The reading of the entropy pool is performed with a hash. The hash can be specified at compile time. The pre-defined hashes are the same as used for the DRBG type (e.g. a SHA256 Hash DRBG implies the use of SHA-256, an AES256 CTR DRBG implies the use of CMAC-AES).
Addition of the example defines for a CTR DRBG with AES128 which can be enabled during compile time.
Entropy estimate: one bit of entropy per interrupt. In case a system does not have a high-resolution timer, apply 1/10th bit of entropy per interrupt. The interrupt estimates can be changed arbitrarily at compile time.
Use kmalloc_node for the per-NUMA node secondary DRBGs.
Add boot time entropy tests discussed in section 3.4.3 .
Align all buffers that are processed by the kernel crypto API to an 8 byte boundary. This boundary covers all currently existing cipher implementations.
fix treating LRNG_POOL_SIZE_BITS as entropy value in lrng_get_pool
use CTR DRBG with AES256 as default due to its superior speed -- on X86_64 executing within a KVM I get read speeds of up to 850 MB/s now. When using a fake NUMA system with 4 nodes on 4 CPUs, I still get up to 430 MB/s read speed with four parallel reads. Note, this patch applies to the current cryptodev-2.6 tree.
use DRBG security strengths as defined in SP800-57 section 5.6.1
add security strength to /proc/sys/kernel/random/lrng_type
add ChaCha20 DRNG: in case the kernel crypto API is not compiled, the ChaCha20 DRNG with the SHA-1 C implementations are used to drive the cryptographic part of the LRNG.The ChaCha20 RNG is described in . I analyzed it with a user space version of it.
Editorial changes requested by checkpatch.pl
port to 4.8-rc1
add missing memzero_explicit to ChaCha20 DRNG
use kernel-doc documentation style
use of min3 in lrng_get_pool to beautify code
prevent fast noise sources from dominating slow noise sources in case of /dev/random
set read wakeup threshold to 64 bits to comply with legacy /dev/random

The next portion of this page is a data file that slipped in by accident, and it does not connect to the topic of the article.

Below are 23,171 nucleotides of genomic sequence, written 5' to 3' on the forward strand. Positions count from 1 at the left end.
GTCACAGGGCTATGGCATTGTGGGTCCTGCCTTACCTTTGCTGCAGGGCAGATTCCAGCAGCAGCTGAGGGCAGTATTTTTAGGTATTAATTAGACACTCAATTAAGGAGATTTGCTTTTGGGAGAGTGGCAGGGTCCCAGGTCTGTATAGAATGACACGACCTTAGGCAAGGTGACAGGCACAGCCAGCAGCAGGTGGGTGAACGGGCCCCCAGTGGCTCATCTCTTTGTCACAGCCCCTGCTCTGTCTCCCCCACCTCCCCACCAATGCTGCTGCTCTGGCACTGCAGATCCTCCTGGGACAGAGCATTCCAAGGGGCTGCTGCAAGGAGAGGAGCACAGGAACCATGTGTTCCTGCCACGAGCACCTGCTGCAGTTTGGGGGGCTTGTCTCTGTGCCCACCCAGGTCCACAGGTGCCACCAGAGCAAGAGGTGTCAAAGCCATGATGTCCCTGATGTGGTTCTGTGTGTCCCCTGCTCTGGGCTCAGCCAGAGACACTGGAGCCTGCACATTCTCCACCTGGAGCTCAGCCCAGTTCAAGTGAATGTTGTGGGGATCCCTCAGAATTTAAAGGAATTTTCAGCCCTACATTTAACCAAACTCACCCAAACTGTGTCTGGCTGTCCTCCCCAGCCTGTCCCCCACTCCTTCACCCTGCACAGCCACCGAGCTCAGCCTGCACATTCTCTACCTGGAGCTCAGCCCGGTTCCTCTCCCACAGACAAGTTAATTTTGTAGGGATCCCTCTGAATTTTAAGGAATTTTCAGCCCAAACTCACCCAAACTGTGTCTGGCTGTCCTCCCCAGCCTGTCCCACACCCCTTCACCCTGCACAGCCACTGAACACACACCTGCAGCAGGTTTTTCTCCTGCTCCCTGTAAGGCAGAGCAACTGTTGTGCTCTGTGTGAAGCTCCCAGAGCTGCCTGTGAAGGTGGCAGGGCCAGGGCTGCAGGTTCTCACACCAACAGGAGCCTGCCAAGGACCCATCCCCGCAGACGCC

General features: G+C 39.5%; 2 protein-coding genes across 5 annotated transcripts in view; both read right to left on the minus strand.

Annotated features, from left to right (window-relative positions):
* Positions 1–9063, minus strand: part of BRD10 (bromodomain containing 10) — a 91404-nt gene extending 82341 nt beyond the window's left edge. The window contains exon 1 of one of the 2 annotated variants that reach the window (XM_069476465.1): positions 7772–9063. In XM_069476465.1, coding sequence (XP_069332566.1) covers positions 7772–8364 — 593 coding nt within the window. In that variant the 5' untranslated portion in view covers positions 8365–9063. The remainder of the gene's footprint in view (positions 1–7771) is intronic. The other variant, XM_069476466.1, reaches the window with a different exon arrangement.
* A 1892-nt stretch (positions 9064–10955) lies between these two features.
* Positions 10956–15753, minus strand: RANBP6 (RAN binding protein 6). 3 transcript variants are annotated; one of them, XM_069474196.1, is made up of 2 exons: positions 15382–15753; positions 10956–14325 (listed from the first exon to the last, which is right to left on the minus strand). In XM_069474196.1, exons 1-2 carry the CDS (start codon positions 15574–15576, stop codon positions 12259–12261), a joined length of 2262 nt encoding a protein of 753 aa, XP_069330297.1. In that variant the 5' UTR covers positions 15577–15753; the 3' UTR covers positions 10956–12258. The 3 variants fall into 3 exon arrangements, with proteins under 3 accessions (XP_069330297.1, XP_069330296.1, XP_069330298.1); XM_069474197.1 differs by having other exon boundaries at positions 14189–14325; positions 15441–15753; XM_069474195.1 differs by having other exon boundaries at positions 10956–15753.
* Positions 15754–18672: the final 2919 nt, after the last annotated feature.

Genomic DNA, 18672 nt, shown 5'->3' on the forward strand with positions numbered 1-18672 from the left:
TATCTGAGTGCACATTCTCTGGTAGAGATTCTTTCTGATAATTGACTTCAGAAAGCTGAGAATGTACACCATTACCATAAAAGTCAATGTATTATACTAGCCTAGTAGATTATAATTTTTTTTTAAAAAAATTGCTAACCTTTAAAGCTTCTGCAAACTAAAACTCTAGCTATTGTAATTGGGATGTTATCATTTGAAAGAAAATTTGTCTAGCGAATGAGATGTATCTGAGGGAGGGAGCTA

simplify the interrupt to entropy amount conversion code
move wakeup call of entropy-providers to a code location where /dev/urandom will benefit from the wake up as well (i.e. when the primary DRBG entropy runs low because of /dev/urandom reseeds, the entropy provider is woken up)
inject current time into primary DRBG at the time of seeding from noise sources (suggested by Sandy Harris)
port to 4.9-rc1
add lrng_drng_generate_helper_full() function for DRNGs to inform them about requests that shall have the capability to transport close to 1 bit of entropy per data bit
streamline code in lrng_pdrbg_seed_internal
test NUMA code on real NUMA system: fixes of NUMA support code to support deactivated NUMA nodes
constify buffers to crypto operations
port to kernel v4.10-rc1
fix race condition in add_interrupt_randomness when low res timer is used
re-add Jitter RNG noise source assumed to provide one 16th bit of entropy per data bit (every source of entropy is helpful)
make LFSR invocation much more efficient in hot code paths
increase reseed threshold of secondary DRBG to 2^17 requests (maximum number of bytes to be generated without reseeding attempt: 2^17 requests * 2^12 bytes per requests)
initialize ChaCha20 key space with time stamp and arch_get_random_long
reseed the secondary DRBG always with full entropy equal to its security strength -- further details are given in section 2.6 of the documentation
add FIPS 140-2 continuous self test to ChaCha20 code path